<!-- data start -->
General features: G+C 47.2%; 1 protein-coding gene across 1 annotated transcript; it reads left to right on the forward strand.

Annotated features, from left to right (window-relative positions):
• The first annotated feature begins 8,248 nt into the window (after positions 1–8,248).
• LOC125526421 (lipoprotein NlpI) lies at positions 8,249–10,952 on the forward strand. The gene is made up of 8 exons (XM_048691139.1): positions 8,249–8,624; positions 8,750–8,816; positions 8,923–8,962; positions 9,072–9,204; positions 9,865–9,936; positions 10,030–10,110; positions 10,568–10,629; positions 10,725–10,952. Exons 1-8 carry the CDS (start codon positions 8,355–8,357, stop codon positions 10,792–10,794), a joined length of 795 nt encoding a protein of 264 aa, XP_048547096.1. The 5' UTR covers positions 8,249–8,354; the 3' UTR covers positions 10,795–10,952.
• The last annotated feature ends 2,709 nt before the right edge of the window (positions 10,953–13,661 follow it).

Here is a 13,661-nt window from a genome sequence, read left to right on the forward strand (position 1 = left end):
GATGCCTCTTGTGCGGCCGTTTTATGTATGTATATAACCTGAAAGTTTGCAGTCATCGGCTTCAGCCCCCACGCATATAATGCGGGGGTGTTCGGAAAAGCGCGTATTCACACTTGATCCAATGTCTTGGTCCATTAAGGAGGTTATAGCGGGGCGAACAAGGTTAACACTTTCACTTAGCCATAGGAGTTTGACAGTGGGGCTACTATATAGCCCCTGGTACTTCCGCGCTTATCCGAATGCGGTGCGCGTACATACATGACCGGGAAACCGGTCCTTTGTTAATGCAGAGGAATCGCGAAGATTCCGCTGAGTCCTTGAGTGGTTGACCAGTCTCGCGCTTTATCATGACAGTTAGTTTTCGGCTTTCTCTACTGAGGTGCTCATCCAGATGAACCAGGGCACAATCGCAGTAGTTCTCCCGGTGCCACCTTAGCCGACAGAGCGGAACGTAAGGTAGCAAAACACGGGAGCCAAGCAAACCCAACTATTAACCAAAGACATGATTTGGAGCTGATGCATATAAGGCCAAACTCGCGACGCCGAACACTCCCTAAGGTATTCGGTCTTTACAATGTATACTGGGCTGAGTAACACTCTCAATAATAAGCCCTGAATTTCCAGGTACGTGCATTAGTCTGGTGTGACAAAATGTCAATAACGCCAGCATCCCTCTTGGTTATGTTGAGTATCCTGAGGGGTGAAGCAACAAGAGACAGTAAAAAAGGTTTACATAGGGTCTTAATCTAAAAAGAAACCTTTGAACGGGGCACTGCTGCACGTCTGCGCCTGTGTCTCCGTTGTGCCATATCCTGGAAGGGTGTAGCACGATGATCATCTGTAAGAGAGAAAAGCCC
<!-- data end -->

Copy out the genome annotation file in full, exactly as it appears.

General features: G+C 47.2%; 1 protein-coding gene across 1 annotated transcript; it reads left to right on the forward strand.

Annotated features, from left to right (window-relative positions):
• The first annotated feature begins 8,248 nt into the window (after positions 1–8,248).
• LOC125526421 (lipoprotein NlpI) lies at positions 8,249–10,952 on the forward strand. The gene is made up of 8 exons (XM_048691139.1): positions 8,249–8,624; positions 8,750–8,816; positions 8,923–8,962; positions 9,072–9,204; positions 9,865–9,936; positions 10,030–10,110; positions 10,568–10,629; positions 10,725–10,952. Exons 1-8 carry the CDS (start codon positions 8,355–8,357, stop codon positions 10,792–10,794), a joined length of 795 nt encoding a protein of 264 aa, XP_048547096.1. The 5' UTR covers positions 8,249–8,354; the 3' UTR covers positions 10,795–10,952.
• The last annotated feature ends 2,709 nt before the right edge of the window (positions 10,953–13,661 follow it).

Here is a 13,661-nt window from a genome sequence, read left to right on the forward strand (position 1 = left end):
GATGCCTCTTGTGCGGCCGTTTTATGTATGTATATAACCTGAAAGTTTGCAGTCATCGGCTTCAGCCCCCACGCATATAATGCGGGGGTGTTCGGAAAAGCGCGTATTCACACTTGATCCAATGTCTTGGTCCATTAAGGAGGTTATAGCGGGGCGAACAAGGTTAACACTTTCACTTAGCCATAGGAGTTTGACAGTGGGGCTACTATATAGCCCCTGGTACTTCCGCGCTTATCCGAATGCGGTGCGCGTACATACATGACCGGGAAACCGGTCCTTTGTTAATGCAGAGGAATCGCGAAGATTCCGCTGAGTCCTTGAGTGGTTGACCAGTCTCGCGCTTTATCATGACAGTTAGTTTTCGGCTTTCTCTACTGAGGTGCTCATCCAGATGAACCAGGGCACAATCGCAGTAGTTCTCCCGGTGCCACCTTAGCCGACAGAGCGGAACGTAAGGTAGCAAAACACGGGAGCCAAGCAAACCCAACTATTAACCAAAGACATGATTTGGAGCTGATGCATATAAGGCCAAACTCGCGACGCCGAACACTCCCTAAGGTATTCGGTCTTTACAATGTATACTGGGCTGAGTAACACTCTCAATAATAAGCCCTGAATTTCCAGGTACGTGCATTAGTCTGGTGTGACAAAATGTCAATAACGCCAGCATCCCTCTTGGTTATGTTGAGTATCCTGAGGGGTGAAGCAACAAGAGACAGTAAAAAAGGTTTACATAGGGTCTTAATCTAAAAAGAAACCTTTGAACGGGGCACTGCTGCACGTCTGCGCCTGTGTCTCCGTTGTGCCATATCCTGGAAGGGTGTAGCACGATGATCATCTGTAAGAGAGAAAAGCCC